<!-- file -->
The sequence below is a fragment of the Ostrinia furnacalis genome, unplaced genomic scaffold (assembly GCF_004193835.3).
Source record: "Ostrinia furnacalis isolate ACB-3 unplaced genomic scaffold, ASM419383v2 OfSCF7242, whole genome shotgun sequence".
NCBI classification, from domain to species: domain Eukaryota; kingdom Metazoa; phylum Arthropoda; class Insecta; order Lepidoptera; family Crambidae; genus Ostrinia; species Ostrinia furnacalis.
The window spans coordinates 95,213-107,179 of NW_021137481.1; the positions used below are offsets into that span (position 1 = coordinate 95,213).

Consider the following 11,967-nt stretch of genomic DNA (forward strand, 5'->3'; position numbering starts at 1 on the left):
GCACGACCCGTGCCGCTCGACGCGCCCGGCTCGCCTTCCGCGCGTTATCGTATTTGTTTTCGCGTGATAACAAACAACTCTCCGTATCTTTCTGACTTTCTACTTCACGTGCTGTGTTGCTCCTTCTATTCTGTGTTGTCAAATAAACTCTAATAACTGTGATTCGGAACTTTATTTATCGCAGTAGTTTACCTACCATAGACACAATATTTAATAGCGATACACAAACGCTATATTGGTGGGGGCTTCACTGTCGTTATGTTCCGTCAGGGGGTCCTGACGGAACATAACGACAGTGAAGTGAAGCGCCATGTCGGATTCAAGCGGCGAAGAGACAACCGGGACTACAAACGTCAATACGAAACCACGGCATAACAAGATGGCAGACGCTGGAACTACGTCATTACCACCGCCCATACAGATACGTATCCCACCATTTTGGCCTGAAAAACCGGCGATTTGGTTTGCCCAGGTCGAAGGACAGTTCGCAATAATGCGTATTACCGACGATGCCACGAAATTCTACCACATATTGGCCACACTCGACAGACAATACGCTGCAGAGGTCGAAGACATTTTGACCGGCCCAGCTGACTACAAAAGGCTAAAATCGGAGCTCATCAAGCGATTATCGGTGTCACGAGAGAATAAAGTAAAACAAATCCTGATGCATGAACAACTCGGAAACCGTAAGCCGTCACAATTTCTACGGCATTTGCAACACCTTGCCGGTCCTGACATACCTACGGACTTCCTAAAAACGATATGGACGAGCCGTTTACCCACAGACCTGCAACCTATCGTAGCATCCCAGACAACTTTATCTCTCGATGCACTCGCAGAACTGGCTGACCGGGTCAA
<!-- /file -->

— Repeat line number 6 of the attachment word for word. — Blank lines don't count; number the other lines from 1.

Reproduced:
GCACGACCCGTGCCGCTCGACGCGCCCGGCTCGCCTTCCGCGCGTTATCGTATTTGTTTTCGCGTGATAACAAACAACTCTCCGTATCTTTCTGACTTTCTACTTCACGTGCTGTGTTGCTCCTTCTATTCTGTGTTGTCAAATAAACTCTAATAACTGTGATTCGGAACTTTATTTATCGCAGTAGTTTACCTACCATAGACACAATATTTAATAGCGATACACAAACGCTATATTGGTGGGGGCTTCACTGTCGTTATGTTCCGTCAGGGGGTCCTGACGGAACATAACGACAGTGAAGTGAAGCGCCATGTCGGATTCAAGCGGCGAAGAGACAACCGGGACTACAAACGTCAATACGAAACCACGGCATAACAAGATGGCAGACGCTGGAACTACGTCATTACCACCGCCCATACAGATACGTATCCCACCATTTTGGCCTGAAAAACCGGCGATTTGGTTTGCCCAGGTCGAAGGACAGTTCGCAATAATGCGTATTACCGACGATGCCACGAAATTCTACCACATATTGGCCACACTCGACAGACAATACGCTGCAGAGGTCGAAGACATTTTGACCGGCCCAGCTGACTACAAAAGGCTAAAATCGGAGCTCATCAAGCGATTATCGGTGTCACGAGAGAATAAAGTAAAACAAATCCTGATGCATGAACAACTCGGAAACCGTAAGCCGTCACAATTTCTACGGCATTTGCAACACCTTGCCGGTCCTGACATACCTACGGACTTCCTAAAAACGATATGGACGAGCCGTTTACCCACAGACCTGCAACCTATCGTAGCATCCCAGACAACTTTATCTCTCGATGCACTCGCAGAACTGGCTGACCGGGTCAA